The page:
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Mrs. R. Hodge

Happy Summer!

This has been a wonderful year of learning in our classroom. Thank you for coming along on the journey with me, and for all of your help and support over the year! I wish each and every student and family a fantastic and restful vacation filled with joyful moments of sun and fun!

May News

One morning this month Mrs. Eggea from the UNH Cooperative Extension Service came to our classroom to give some nutrition instruction. We learned about Go, Slow, and Whoa foods. Third and fourth grade students did some terrific thinking as they thought of ways to take ordinary foods and decide which category they would go in, and how they might be altered to fit into one of the other categories. For example, a plain apple is considered a “Go” food, since it has only things that are healthy for the human body. We can take that same apple and easily make it into a “Slow” food by adding some cinnamon and sugar to it. The addition of small amounts of ingredients that are high in sugar, fat, or sodium moves the apple snack into the category that is less healthy for the human body. Then, if we make that raw apple into an apple crisp by adding ingredients like salt, sugar, cinnamon, butter, and white flour, the apple moves into its identity as a “Whoa” food. Being aware of, and able to apply, these Go/Slow/Whoa categories to common foods has the potential to develop us into people who can make more informed food and nutrition choices during our lives.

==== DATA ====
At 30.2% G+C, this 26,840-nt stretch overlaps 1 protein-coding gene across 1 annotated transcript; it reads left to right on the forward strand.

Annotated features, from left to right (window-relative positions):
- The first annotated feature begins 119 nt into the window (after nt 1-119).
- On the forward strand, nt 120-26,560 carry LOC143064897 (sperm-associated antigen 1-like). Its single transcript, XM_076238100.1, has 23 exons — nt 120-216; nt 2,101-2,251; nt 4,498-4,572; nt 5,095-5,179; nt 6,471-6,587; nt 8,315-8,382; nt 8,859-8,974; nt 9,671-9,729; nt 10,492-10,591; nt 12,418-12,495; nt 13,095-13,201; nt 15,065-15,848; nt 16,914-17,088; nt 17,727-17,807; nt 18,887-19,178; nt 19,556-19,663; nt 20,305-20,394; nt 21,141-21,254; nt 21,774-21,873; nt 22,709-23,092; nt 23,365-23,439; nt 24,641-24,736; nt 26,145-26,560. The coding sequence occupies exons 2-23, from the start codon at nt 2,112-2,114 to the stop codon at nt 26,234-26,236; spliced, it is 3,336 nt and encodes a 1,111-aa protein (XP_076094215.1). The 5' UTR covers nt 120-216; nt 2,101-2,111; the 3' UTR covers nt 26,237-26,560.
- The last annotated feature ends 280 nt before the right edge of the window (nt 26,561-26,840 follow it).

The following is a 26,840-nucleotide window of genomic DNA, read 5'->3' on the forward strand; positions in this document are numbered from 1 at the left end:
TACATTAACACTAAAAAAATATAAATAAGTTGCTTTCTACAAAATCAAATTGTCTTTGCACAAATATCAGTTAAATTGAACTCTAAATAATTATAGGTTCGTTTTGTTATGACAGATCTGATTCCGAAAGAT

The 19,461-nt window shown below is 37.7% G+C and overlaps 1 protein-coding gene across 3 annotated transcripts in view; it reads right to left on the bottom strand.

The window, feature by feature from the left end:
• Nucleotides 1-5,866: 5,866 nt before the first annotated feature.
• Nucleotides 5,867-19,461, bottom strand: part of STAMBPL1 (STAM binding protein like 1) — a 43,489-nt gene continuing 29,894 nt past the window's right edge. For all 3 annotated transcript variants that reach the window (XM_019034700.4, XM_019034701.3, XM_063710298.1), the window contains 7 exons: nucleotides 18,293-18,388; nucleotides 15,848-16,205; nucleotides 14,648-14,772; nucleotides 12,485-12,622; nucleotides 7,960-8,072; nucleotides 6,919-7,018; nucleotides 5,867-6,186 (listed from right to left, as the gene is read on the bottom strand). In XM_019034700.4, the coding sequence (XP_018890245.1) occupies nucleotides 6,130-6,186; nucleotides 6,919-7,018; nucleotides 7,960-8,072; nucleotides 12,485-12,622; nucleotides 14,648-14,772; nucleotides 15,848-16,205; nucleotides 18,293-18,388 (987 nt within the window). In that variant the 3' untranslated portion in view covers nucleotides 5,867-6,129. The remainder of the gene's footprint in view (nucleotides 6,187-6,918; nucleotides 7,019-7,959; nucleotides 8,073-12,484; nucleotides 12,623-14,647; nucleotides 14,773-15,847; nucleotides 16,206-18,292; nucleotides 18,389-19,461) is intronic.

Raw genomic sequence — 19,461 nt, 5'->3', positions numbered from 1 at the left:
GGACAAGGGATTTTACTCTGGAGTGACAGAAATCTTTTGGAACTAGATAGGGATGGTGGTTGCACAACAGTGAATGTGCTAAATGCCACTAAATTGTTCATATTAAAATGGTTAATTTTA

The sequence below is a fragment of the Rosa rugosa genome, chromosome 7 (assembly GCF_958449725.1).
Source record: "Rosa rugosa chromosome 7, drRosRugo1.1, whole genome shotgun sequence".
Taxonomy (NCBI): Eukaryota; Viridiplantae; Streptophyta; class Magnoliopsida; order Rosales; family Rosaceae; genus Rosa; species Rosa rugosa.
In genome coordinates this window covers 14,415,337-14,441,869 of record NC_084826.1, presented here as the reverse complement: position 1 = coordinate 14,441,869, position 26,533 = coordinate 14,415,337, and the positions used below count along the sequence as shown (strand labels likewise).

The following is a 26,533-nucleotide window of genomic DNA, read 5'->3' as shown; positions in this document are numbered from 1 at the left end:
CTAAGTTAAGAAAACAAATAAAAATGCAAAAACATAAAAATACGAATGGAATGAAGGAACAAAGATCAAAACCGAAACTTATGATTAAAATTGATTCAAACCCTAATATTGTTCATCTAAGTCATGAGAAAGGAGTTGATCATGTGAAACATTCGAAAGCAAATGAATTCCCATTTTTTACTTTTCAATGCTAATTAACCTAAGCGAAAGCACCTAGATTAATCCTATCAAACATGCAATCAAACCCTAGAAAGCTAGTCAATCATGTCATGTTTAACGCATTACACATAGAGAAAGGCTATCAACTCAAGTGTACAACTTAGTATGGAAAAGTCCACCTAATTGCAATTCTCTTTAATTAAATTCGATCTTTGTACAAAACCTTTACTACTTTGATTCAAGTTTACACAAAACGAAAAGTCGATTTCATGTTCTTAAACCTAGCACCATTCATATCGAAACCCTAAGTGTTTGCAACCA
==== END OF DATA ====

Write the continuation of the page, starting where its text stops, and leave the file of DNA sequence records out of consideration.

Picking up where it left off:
One of the most engaging WMSI projects this month was starting to make an interactive map using Scratch 3 and a Makey-makey device with cardboard and tin foil to share information. This project has terrific potential to transform a class museums. Please, ask your child about their favorite WMSI projects!